F r a n c i s c o M e i r i n o
FRANCISCO MEIRINO & BRUNO DUPLANT - DEDANS / DEHORS
A5 cardboard, 4 pages booklet, CD, Moving Furniture Records (Neth), 200 copies
Price (shipping included) : 13.- euros
1 Dehors 15’17
2 Interstice 11’58
3 Dedans 15’18
Design – Francisco Meirino
Mastered By – Francisco Meirino
Music By – Bruno Duplant, Francisco Meirino
Photography By – Bruno Duplant
Limited to 200
As with Luc Ferrari, it is an assemblage of recorded sequences in which we recognize a succession of various events and we reconstruct in our imaginary a possible narrative that may have been at the origin of these sounds.
This is not the sound landscape (Soundscape or Field recording) whose neutrality of the author must be one of the characteristics. It is not reportage. Above all, it involves the assembly, by montage and superposition, of sounds of different origins with the intention of composing a musical continuity which can be assimilated to a kind of sonorous narrative.
In any case, it is the listener who has to construct his own story based on his recognition of the sources, or according to his interpretation of these sources.
The composer organizes the different sounds, puts them in relation, creating associations but also contradictions in the mind of the listener.
R E V I E W S
Francisco Meirino & Bruno Duplant show love for their surroundings with the dreamy field recordings of “Dedans / Dehors”. Staying true to the unique vision of Luc Ferrari, they acknowledge that music surrounds. They ensure this template is strictly adhered to by sculpting the real with the imagined and manipulated. A playful quality informs the entirety of the album for the journey traverses such a wide terrain. Mere snippets of vocals, the speeding up and slowing down of it all, lends the pieces a hypnotic almost tribal-like quality to it. Nothing remains constant they embrace flux and make it an important ally in the three extended takes.
“Dedans” features only a single constant element, a little ring. Beyond this, everything else is allowed to roam completely free. Utilizing this anchor helps center the piece which otherwise would easily drift off into a vast space. Audience noise begins “Interstice” giving it a particularly humorous introduction. From there the duo allow it to wander about, with a loose quality coming to define it. Static comes into the fray and indeed becomes one of the main focal points of the composition. By far the highlight comes from the finale, the spirited performance of “Dehors”. Hard to precisely pin down, the piece features a maddening array of manipulations. Hyperactivity reigns supreme as every single moment opts for exploring so many divergent paths.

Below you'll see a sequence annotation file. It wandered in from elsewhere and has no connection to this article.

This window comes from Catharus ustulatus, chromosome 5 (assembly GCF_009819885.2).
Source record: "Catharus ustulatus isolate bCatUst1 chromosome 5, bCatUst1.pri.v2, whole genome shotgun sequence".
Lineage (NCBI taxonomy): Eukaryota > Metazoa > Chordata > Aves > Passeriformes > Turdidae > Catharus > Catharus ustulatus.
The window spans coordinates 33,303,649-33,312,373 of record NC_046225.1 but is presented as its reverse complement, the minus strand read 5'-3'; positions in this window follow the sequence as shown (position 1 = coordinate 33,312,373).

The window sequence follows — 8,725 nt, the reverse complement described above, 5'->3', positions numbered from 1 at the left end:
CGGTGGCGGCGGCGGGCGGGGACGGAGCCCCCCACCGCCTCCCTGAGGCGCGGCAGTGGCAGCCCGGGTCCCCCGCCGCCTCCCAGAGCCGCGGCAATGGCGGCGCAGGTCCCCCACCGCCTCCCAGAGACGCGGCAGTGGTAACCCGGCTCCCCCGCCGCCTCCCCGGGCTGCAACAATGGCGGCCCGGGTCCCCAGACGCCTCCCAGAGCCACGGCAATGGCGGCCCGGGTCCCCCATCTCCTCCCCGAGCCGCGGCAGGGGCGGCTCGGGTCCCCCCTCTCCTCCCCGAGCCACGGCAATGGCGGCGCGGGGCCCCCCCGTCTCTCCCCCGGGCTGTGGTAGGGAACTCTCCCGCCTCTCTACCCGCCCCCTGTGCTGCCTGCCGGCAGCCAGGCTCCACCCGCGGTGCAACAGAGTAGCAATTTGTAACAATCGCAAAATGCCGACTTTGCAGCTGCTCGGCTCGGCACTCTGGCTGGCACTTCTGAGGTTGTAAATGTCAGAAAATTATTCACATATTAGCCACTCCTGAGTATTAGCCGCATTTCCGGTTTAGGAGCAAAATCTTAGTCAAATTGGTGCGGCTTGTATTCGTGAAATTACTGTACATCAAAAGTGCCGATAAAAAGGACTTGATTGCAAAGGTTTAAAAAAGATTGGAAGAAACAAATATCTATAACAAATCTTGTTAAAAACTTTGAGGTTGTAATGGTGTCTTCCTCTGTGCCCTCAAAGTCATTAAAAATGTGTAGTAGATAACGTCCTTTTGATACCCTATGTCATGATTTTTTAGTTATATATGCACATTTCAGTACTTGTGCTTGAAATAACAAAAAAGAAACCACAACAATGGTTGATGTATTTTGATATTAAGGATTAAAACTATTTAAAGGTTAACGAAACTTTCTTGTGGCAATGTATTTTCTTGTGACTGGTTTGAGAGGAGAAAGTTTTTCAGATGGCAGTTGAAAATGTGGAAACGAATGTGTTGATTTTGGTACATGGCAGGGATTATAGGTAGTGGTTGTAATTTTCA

We have here the collaboration between two active forces from the world of field recordings and electronics.
Francisco Meirino appears a little less active these days when it comes to releases, but he’s still interested in everything that falls apart yet can still be captured on tape, from broken equipment to background hiss and Bruno Duplant not only uses field recordings, but also instruments such as double bass, percussion, organ and electronics. On their work together they use field recordings and all sorts of on site captured electronics.
In the press text they tell us about all things Luc Ferrari, montage, superimposition but the bottom line is “in any case, it is the listener who has to construct his own story based on his recognition of the sources, or according to his interpretation of these sources.” I must admit that is not always the way I approach such things, thinking about recognition of sources or constructing stories.
I hear people talking in French (Meirino comes from Switzerland, Duplant from France), there is a bunch of recordings which I find very hard to locate anyway, there is a bit of piano, lots of faulty lines in the electrical department, and sudden, abrupt starts and stops, the ever present montage techniques of layering unrelated sounds together. There is quite a radical approach to some of this music, with some extreme frequencies filtered right up in the music, which I think is very much Meirino’s interest.
What this is about then for me? I have no idea, but as said that is perhaps not how I approach music per se, as a narrative or not; for me music like this is more about the quality and the beauty of the sound and how these are put together. Do I hear something of beauty? Is it something that can hold my attention, or puts me otherwise in another mood (not necessarily relaxed)?
Those are the questions I (also) consider and in this case I must say I rather enjoy what I hear.
There is an excellent quality to the sounds and it is put together in a great way, very imaginative and very much part of the French history of musique concrete and as such they are excellent successors to the work of Luc Ferrari.